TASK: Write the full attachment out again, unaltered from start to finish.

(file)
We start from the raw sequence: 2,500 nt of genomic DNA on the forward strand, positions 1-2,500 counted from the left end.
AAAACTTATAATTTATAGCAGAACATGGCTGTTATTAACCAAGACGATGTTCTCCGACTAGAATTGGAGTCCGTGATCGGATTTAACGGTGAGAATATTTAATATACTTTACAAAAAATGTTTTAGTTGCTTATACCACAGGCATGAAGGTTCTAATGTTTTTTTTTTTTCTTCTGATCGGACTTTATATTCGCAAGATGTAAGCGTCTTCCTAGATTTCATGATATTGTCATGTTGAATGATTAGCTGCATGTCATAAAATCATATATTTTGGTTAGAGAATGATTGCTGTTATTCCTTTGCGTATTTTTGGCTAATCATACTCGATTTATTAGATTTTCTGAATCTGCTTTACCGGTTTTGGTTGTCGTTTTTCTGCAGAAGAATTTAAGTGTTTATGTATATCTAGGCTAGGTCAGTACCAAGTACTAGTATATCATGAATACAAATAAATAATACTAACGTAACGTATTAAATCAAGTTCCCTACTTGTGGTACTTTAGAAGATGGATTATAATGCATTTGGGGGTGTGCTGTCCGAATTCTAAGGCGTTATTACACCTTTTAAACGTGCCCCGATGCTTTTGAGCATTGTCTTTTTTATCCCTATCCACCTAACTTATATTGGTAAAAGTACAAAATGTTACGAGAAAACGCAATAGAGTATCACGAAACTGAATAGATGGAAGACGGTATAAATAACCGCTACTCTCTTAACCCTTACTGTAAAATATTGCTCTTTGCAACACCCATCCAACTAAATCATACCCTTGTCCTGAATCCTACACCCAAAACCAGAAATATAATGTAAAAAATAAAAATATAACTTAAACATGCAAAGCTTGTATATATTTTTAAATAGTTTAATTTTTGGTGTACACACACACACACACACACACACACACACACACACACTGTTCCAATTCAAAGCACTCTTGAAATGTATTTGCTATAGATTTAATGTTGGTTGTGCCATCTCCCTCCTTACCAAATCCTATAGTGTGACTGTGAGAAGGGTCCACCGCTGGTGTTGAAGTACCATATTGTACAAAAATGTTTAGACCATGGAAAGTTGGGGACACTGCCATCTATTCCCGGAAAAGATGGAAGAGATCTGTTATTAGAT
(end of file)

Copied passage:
We start from the raw sequence: 2,500 nt of genomic DNA on the forward strand, positions 1-2,500 counted from the left end.
AAAACTTATAATTTATAGCAGAACATGGCTGTTATTAACCAAGACGATGTTCTCCGACTAGAATTGGAGTCCGTGATCGGATTTAACGGTGAGAATATTTAATATACTTTACAAAAAATGTTTTAGTTGCTTATACCACAGGCATGAAGGTTCTAATGTTTTTTTTTTTTCTTCTGATCGGACTTTATATTCGCAAGATGTAAGCGTCTTCCTAGATTTCATGATATTGTCATGTTGAATGATTAGCTGCATGTCATAAAATCATATATTTTGGTTAGAGAATGATTGCTGTTATTCCTTTGCGTATTTTTGGCTAATCATACTCGATTTATTAGATTTTCTGAATCTGCTTTACCGGTTTTGGTTGTCGTTTTTCTGCAGAAGAATTTAAGTGTTTATGTATATCTAGGCTAGGTCAGTACCAAGTACTAGTATATCATGAATACAAATAAATAATACTAACGTAACGTATTAAATCAAGTTCCCTACTTGTGGTACTTTAGAAGATGGATTATAATGCATTTGGGGGTGTGCTGTCCGAATTCTAAGGCGTTATTACACCTTTTAAACGTGCCCCGATGCTTTTGAGCATTGTCTTTTTTATCCCTATCCACCTAACTTATATTGGTAAAAGTACAAAATGTTACGAGAAAACGCAATAGAGTATCACGAAACTGAATAGATGGAAGACGGTATAAATAACCGCTACTCTCTTAACCCTTACTGTAAAATATTGCTCTTTGCAACACCCATCCAACTAAATCATACCCTTGTCCTGAATCCTACACCCAAAACCAGAAATATAATGTAAAAAATAAAAATATAACTTAAACATGCAAAGCTTGTATATATTTTTAAATAGTTTAATTTTTGGTGTACACACACACACACACACACACACACACACACACACACTGTTCCAATTCAAAGCACTCTTGAAATGTATTTGCTATAGATTTAATGTTGGTTGTGCCATCTCCCTCCTTACCAAATCCTATAGTGTGACTGTGAGAAGGGTCCACCGCTGGTGTTGAAGTACCATATTGTACAAAAATGTTTAGACCATGGAAAGTTGGGGACACTGCCATCTATTCCCGGAAAAGATGGAAGAGATCTGTTATTAGAT